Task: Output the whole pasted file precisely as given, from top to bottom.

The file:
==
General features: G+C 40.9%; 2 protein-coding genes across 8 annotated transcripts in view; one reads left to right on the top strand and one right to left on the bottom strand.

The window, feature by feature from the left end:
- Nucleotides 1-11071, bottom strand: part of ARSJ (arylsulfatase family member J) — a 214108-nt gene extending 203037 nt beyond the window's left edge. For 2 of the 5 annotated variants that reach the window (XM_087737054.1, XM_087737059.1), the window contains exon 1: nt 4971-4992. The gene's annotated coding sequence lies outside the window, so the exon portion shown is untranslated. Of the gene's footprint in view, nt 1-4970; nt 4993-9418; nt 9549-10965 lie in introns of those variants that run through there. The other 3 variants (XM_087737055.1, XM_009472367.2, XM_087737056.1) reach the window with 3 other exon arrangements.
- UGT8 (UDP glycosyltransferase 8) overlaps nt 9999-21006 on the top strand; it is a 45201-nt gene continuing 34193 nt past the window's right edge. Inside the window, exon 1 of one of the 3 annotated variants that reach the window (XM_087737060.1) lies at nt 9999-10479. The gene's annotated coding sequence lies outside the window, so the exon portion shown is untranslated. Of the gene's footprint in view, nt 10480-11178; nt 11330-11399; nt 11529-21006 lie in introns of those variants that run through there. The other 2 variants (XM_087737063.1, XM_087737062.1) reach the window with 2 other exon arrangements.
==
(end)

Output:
General features: G+C 40.9%; 2 protein-coding genes across 8 annotated transcripts in view; one reads left to right on the top strand and one right to left on the bottom strand.

The window, feature by feature from the left end:
- Nucleotides 1-11071, bottom strand: part of ARSJ (arylsulfatase family member J) — a 214108-nt gene extending 203037 nt beyond the window's left edge. For 2 of the 5 annotated variants that reach the window (XM_087737054.1, XM_087737059.1), the window contains exon 1: nt 4971-4992. The gene's annotated coding sequence lies outside the window, so the exon portion shown is untranslated. Of the gene's footprint in view, nt 1-4970; nt 4993-9418; nt 9549-10965 lie in introns of those variants that run through there. The other 3 variants (XM_087737055.1, XM_009472367.2, XM_087737056.1) reach the window with 3 other exon arrangements.
- UGT8 (UDP glycosyltransferase 8) overlaps nt 9999-21006 on the top strand; it is a 45201-nt gene continuing 34193 nt past the window's right edge. Inside the window, exon 1 of one of the 3 annotated variants that reach the window (XM_087737060.1) lies at nt 9999-10479. The gene's annotated coding sequence lies outside the window, so the exon portion shown is untranslated. Of the gene's footprint in view, nt 10480-11178; nt 11330-11399; nt 11529-21006 lie in introns of those variants that run through there. The other 2 variants (XM_087737063.1, XM_087737062.1) reach the window with 2 other exon arrangements.